This is one of the those subjects that is so large, it is a challenge to know what to address first. I shall address the simplest aspects of the subject, which come to mind at this time, in this comment.

    It would be interesting to compare those who keep a Paleo diet and do not use petro-chemical fragrances with those who eat the SAD and use the petro-chemical fragrances.

    I lived in Europe for many years and often heard that the use of artificial smells covered up who a person was. One couple told me that part of their process of finding out if they fit together was to not use petro-chemical fragrances.

    The toxic effects of the fragrances in commercial cleaning products and toiletries is an immense problem. I can well imagine that some of those who come to your office are there due to the effects of what is in their laundry detergent, air freshener, hand lotions, antiperspirant, dishwashing liquid, dryer sheets, etc. I wonder how many ailments there have been since the advent of detergents.

    There is nothing as nice as homemade soaps and the smell of laundry hung in the sun. Nothing from a chemical factory could come close.

    Also, there is something very attractive about people who do not feel they need to hide who they are behind all those artificial smells.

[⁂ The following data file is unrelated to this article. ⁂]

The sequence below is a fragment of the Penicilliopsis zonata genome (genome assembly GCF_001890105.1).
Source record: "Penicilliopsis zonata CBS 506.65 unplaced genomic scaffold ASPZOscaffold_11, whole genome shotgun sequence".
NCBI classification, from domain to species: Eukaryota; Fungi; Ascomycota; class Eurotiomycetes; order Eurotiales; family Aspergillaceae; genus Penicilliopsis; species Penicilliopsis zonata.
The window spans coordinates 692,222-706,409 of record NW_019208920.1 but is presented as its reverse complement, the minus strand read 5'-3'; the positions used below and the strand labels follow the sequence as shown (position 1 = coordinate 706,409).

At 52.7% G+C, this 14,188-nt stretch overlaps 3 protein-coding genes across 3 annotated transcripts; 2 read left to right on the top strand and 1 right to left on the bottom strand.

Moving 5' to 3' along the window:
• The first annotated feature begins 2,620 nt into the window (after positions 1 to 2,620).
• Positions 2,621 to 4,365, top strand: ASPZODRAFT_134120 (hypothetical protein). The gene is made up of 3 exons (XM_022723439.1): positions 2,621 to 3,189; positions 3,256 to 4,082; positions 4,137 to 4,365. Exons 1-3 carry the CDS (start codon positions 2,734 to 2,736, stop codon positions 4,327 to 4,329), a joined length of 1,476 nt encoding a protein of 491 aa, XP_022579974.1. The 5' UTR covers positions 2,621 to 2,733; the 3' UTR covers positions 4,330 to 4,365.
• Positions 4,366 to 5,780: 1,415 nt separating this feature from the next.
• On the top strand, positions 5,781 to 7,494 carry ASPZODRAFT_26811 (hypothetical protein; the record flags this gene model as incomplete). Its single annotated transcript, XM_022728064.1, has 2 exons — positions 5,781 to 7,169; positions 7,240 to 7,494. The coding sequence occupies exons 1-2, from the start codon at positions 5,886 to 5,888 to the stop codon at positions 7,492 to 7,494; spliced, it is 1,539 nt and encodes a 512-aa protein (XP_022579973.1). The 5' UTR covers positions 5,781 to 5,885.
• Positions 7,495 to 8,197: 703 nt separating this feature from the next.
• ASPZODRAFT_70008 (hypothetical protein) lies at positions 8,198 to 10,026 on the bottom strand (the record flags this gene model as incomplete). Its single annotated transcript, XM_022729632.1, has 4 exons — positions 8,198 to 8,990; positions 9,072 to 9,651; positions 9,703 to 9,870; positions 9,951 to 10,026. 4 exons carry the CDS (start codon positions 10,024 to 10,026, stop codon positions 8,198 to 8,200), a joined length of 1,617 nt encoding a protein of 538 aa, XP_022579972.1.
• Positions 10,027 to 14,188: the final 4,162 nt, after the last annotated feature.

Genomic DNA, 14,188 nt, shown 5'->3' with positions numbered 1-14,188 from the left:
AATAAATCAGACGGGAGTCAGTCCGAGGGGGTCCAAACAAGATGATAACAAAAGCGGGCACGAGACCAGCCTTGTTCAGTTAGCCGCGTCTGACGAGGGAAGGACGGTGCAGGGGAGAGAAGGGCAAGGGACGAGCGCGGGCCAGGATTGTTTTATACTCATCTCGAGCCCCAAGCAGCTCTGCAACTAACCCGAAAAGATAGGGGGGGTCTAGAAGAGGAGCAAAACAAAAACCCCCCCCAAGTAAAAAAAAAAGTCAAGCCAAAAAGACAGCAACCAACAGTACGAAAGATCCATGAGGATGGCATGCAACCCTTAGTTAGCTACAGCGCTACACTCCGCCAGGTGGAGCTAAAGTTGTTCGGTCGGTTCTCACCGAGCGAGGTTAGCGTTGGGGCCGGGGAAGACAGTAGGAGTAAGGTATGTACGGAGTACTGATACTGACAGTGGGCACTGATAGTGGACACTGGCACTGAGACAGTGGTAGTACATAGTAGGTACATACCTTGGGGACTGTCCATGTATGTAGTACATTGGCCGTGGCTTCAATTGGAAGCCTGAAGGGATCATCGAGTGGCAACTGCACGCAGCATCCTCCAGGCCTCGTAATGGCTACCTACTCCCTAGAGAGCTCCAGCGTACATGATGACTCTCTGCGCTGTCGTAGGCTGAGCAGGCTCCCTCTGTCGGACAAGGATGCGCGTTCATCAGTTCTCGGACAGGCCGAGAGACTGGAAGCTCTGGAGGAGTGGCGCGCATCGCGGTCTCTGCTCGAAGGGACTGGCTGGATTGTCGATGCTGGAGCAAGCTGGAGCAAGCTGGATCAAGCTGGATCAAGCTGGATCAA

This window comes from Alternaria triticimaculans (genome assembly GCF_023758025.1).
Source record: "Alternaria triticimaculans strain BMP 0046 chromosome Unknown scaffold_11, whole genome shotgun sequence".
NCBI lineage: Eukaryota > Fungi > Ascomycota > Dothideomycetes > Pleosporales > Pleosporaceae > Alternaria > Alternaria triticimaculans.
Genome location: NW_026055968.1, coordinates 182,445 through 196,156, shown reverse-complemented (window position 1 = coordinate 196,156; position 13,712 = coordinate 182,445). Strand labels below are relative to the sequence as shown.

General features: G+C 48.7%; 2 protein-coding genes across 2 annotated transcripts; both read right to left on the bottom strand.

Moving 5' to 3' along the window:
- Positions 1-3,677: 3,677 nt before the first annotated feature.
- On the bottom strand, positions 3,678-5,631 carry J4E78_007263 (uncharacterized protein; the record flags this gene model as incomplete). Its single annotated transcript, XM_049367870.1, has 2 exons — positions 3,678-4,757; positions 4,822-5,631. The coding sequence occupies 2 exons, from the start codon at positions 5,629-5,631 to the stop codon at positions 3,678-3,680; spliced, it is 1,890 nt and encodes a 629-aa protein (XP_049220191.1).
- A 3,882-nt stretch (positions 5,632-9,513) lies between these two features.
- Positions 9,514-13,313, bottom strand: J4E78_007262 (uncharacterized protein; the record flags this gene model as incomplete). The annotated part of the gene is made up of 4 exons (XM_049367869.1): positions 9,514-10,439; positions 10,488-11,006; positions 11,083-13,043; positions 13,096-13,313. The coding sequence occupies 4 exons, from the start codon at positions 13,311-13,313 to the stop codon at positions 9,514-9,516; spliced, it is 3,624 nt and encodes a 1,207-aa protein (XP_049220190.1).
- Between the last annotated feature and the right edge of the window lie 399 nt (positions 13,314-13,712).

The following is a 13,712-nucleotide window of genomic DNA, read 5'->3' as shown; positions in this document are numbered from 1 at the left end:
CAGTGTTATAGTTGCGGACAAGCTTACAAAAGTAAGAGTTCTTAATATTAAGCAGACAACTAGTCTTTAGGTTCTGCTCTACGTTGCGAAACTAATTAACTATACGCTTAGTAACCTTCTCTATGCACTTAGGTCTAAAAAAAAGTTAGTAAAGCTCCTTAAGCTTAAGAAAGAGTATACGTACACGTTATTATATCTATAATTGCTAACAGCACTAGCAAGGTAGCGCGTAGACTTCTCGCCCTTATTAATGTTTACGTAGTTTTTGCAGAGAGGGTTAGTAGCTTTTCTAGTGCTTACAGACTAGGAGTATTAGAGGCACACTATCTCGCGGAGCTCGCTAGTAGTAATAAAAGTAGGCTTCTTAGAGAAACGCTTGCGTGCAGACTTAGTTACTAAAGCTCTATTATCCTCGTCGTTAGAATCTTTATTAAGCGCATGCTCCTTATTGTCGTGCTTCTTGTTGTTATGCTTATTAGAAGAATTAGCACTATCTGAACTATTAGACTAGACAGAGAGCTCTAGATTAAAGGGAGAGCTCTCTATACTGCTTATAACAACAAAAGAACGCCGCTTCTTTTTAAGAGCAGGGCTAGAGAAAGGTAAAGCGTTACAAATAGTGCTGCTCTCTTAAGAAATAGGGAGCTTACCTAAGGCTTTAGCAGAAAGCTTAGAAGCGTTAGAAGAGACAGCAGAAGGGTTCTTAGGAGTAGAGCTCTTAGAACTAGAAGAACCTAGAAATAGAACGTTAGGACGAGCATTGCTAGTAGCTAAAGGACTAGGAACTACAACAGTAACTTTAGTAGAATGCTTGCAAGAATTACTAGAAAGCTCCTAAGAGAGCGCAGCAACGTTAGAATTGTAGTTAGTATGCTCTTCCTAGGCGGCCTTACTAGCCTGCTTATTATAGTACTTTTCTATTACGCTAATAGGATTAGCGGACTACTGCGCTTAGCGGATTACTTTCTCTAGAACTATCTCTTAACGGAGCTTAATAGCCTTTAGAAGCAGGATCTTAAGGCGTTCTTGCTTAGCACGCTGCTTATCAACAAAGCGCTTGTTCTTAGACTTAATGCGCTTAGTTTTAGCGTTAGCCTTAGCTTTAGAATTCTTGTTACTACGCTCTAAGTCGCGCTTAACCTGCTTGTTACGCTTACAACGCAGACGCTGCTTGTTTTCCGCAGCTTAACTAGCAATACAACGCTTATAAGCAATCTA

Thank you again for your blog. I always look forward to your posts.

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  4. I have had a different experience with womens' tears. I used to supervise many women most of them expressed their anger with tears. Whereas men would raise their voice or shout when they got angry women would start crying.

    My reaction to their crying soon got to be: hand them Kleenexes, wait them out until they stopped crying and then continue the discussion as if nothing happened. It seemed to work.

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  5. Hmm.... As a broke graduate student I donate blood for research (and $$) as frequently as they'll allow. Haven't seen any requests for tear donors, but I'll be on the look out! There are people looking for bone marrow donors for research, but I'm not willing to take that leap for extra beer money.

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  6. Crying is a way for children to appear non-threatening during a confrontation. Tears in their eyes impair their ability to see. Therefore, crying impairs their ability to fight as they can't see clearly. Crying is a way for children to avoid confrontation from older, stronger people.